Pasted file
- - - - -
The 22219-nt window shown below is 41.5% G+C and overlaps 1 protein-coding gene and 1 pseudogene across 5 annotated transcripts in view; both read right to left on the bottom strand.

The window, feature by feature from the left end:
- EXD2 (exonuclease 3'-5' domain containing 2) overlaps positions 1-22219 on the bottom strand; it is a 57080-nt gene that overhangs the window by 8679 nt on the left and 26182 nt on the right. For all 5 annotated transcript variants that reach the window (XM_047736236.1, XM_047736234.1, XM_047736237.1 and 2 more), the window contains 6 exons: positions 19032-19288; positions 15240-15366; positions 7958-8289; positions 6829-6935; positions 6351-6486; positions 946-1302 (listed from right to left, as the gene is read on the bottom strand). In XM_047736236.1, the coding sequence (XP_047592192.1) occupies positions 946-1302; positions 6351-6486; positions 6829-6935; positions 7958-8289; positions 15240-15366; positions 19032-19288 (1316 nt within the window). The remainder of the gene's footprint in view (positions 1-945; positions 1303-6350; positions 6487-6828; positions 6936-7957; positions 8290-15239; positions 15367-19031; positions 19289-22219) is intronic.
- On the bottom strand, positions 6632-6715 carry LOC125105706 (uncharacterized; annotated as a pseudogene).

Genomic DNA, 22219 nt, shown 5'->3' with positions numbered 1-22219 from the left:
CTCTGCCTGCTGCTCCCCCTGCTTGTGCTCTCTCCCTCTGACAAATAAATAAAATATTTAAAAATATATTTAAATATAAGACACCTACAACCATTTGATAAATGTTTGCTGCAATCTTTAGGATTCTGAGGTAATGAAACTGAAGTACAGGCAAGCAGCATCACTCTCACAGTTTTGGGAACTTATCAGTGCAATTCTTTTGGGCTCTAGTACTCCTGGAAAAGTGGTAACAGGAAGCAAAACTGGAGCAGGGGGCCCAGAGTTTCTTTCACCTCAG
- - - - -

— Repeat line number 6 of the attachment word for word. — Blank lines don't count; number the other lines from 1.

CTCTGCCTGCTGCTCCCCCTGCTTGTGCTCTCTCCCTCTGACAAATAAATAAAATATTTAAAAATATATTTAAATATAAGACACCTACAACCATTTGATAAATGTTTGCTGCAATCTTTAGGATTCTGAGGTAATGAAACTGAAGTACAGGCAAGCAGCATCACTCTCACAGTTTTGGGAACTTATCAGTGCAATTCTTTTGGGCTCTAGTACTCCTGGAAAAGTGGTAACAGGAAGCAAAACTGGAGCAGGGGGCCCAGAGTTTCTTTCACCTCAG